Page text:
There are many opportunities to get some water in without going out of your way to drink it. Train yourself to sip water while you’re idle. Why not drink a glass while your computer starts up, or while you wait for your coffee to brew.
4. Use a Water Bottle
A good quality water bottle will go a long way and will help with drinking on the fly. Keep it next to your lunch or keys so that you won’t forget to take it with you.
Nothing is stopping you from using more than one. Stash a bottle in your car, leave one at work, or keep one next to your bed.
5. Eat More Salt
Salt dehydrates you, so if you add some extra to your diet, you’ll be thirstier and will drink more water. If you’re going to try this, do so responsibly. We’re not endorsing a high salt diet, and we recommend consulting a doctor or nutritionist to be safe.
6. Work Out
You should be working out anyway, but if you want to get more water in, try working up a sweat. Due to the dehydration, you’ll have no choice but to replenish the lost water.
Exercise will also raise your temperature, and you’ll want to drink water to cool down.
7. Try Different Water
Not many people consider this, but there are different types of water. If you don’t enjoy drinking it, perhaps you haven’t found the right one. You can choose between tap water, bottled, distilled, spring or sparkling.
You can also invest in a water filter. It will change the quality, and perhaps even the taste, of the water you drink.
8. Add Ice
If you prefer to get your fluids through juice or soda, add ice to it. Ice blocks will chill your drink and add more water to it.
You can easily make flavored ice blocks by adding fruit pieces to the water prior to freezing. This way, your drink won’t be as diluted when the ice melts, and you’ll get even more water from the fruit itself.
9. Take Vitamins
Taking a daily vitamin supplement is a good idea already, but it can promote more water intake. Choose a vitamin that is effervescent. You’ll have no choice but to take it with water.
If you can’t, or don’t want to find an effervescent vitamin, train yourself to take your supplement with a glass of water.
10. Time Your Hydration
Sometimes, a little discipline is all you need. Designate certain times of the day to drink a glass or two of water. We recommend drinking water first thing in the morning, but you can choose what works best for you.
Ideas to help you include drinking a glass before you start work, with every meal or during your lunch break. Our phone tip above — to use alarms or reminders — will keep you on track.
11. Refill Immediately
Whenever you drink your fill of water, refill your bottle, glass or water jug up again right afterward. We don’t want to admit it, but sometimes we’re just too lazy to drink water. Stay prepared so you won’t ever have a reason to go thirsty.
12. Replenish ASAP
Likewise, whenever you know you’ve lost water, make an effort to replenish it immediately. If you’ve been out in the sun, exercised or secreted a lot of sweat, drink water right away. The same applies if you’ve just been to the bathroom.
If you’re sick and are vomiting or have diarrhea, this is also important. You want to keep your water levels up, so replace what you lose as soon as you can.
13. Drink Concentrates
If you’re a fan of juice, a way to get the best of both worlds is to drink juice concentrates. You have to add water to them, so they’re a tasty way to stay hydrated. They last longer and are cheaper than fresh fruit juices.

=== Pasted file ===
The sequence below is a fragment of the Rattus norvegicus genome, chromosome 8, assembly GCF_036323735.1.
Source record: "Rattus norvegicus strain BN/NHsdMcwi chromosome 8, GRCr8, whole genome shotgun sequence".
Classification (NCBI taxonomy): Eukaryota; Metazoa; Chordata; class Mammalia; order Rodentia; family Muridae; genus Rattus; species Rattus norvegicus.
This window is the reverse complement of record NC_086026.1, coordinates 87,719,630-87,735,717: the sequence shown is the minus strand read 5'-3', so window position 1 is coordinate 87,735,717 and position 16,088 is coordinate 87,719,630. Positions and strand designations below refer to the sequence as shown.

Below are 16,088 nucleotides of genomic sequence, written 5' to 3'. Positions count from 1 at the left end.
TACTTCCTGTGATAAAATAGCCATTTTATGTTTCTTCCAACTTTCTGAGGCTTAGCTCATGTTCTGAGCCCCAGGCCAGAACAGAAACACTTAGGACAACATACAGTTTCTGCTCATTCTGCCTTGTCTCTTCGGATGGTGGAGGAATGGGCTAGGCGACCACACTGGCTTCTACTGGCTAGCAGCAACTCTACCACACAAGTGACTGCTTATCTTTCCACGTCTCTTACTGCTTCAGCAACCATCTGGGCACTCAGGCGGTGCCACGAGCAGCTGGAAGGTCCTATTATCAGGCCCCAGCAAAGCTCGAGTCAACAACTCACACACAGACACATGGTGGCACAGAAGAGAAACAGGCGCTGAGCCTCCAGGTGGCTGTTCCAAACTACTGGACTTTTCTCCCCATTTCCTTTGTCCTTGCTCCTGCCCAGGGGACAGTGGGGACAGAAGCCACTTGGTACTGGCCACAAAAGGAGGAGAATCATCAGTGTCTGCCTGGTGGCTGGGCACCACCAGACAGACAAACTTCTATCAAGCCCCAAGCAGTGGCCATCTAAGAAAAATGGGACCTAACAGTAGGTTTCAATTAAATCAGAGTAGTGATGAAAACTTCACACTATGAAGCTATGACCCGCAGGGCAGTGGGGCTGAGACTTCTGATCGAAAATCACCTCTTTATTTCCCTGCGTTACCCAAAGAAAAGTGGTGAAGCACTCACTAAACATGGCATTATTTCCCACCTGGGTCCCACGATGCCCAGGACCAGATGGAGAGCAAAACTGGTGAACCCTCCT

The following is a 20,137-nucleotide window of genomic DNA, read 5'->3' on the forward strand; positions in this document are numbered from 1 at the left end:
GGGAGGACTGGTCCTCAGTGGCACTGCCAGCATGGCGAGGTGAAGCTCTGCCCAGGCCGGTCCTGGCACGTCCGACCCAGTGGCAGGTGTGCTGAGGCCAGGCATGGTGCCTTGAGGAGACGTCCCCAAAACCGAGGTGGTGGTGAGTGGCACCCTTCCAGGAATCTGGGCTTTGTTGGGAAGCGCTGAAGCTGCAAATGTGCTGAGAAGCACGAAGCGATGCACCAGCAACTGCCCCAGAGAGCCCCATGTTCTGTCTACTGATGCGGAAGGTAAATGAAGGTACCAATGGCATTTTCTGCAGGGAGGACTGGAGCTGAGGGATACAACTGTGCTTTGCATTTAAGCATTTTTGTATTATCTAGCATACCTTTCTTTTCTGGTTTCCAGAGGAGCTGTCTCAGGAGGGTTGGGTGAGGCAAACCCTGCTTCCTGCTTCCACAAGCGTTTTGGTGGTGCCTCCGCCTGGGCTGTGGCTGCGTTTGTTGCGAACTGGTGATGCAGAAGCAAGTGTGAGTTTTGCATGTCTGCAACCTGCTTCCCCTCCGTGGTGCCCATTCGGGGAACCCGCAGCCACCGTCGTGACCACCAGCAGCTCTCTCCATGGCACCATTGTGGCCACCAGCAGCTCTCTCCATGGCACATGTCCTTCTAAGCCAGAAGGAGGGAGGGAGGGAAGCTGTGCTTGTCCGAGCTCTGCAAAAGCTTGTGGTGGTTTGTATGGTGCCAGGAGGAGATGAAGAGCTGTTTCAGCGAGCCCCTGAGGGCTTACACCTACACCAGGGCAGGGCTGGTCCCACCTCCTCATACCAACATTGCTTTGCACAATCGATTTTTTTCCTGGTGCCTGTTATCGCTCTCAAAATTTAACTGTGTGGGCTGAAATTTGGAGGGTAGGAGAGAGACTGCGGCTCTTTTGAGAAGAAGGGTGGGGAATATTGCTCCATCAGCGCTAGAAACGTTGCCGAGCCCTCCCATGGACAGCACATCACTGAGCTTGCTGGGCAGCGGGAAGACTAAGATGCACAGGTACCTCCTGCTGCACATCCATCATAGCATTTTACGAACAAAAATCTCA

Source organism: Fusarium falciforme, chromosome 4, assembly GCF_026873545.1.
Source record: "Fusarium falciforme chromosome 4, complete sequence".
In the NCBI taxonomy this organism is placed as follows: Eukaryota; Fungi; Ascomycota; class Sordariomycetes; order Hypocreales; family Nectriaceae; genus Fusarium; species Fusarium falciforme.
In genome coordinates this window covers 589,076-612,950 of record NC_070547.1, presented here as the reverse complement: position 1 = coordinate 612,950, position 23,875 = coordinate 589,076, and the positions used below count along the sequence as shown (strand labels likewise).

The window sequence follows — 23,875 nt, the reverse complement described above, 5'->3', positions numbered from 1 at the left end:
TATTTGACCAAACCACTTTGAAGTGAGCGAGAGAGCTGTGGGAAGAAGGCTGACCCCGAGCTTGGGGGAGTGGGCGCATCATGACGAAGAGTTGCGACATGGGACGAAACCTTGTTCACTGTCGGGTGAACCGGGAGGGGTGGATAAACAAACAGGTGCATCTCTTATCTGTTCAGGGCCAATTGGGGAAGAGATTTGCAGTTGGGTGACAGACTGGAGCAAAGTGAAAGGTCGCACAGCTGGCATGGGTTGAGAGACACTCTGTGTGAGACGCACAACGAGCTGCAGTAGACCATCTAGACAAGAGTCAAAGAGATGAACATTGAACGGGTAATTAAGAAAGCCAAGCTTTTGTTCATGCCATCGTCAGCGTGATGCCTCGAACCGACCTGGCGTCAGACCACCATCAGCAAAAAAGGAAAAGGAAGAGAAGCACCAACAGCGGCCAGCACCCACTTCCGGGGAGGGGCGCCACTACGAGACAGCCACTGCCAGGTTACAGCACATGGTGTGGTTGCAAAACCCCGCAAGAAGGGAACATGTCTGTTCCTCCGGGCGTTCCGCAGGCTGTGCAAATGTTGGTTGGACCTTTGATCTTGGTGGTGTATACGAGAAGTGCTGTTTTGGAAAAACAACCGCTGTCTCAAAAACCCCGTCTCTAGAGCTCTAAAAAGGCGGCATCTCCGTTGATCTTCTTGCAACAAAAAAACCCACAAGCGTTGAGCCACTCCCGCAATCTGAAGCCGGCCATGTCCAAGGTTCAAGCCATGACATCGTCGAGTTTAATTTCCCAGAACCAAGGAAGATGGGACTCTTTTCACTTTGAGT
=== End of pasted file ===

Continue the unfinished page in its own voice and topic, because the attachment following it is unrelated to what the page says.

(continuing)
14. Start Slow
Don’t pressure yourself. You don’t have to jump right in by drinking more than you can handle. Ease into it; it’s healthier, and you’re more likely to stick to it.
Commit to drinking water every day, no matter the amount. If half a glass is all that you can manage, you’re still doing a good job. As time goes on, you’ll adjust to drinking more water, more frequently.
15. Drink While You Groom
Add drinking a glass of water to your skincare routine. Taking care of your skin starts with hydrating on the inside. Think of this as another step in your beauty routine.
Remember that if you stay hydrated, your skincare products will have a greater effect as well.
16. Enlist a Buddy
If you’re not disciplined, involve someone else who can hold you accountable. Ask a friend to remind you to drink water, or to set up penalties if you don’t reach your hydrating goals.
You may even inspire others to drink more water, too. Challenge each other to see who hydrates the best. Involve your colleagues, family or friends.
17. Use Straws
Invest in a reusable straw and regularly drinking water won’t be a problem. Most people assume that hydrating involves rapidly gulping down immense volumes of water. Using a straw means you can sip throughout the day so it won’t be overwhelming.
18. Keep a Stash Around the House
Keep water bottles, dispensers or water jugs in as many areas of your home as possible. The goal is always to have water within reach, even if you’re not near a faucet. Keep them in a cool spot so they won’t warm up too quickly in summer.
19. Try Warm Water
Drinking warm water has benefits that cold doesn’t, including improving circulation and digestion and clearing your sinuses. It’s also gentler on your teeth, detoxes your body, and functions as a painkiller.
20. Reward Yourself
The oldest trick in the book applies to drinking water too. If you have a goal, reward yourself when you reach it. It’ll motivate you to commit, and you won’t feel like your efforts are for nothing.
Your goal and reward can be as mild or extravagant as you like. As an example, if you drink a glass of water every day for a month, treat yourself to a chocolate bar.
Staying hydrated is easier said than done, even though you know that water is good for you and you literally can’t live without it.
Even the smallest degree of dehydration can take a nasty toll on your body and mind.
Do yourself a favor and invest in an easy-to-carry water bottle. This will reduce the amount of effort it takes to keep drinking water.
How much do you drink each day? Could you do better? Let us know your habits in the comments section below.
Do you know someone who should be drinking more water? Be a good friend and share this article with them!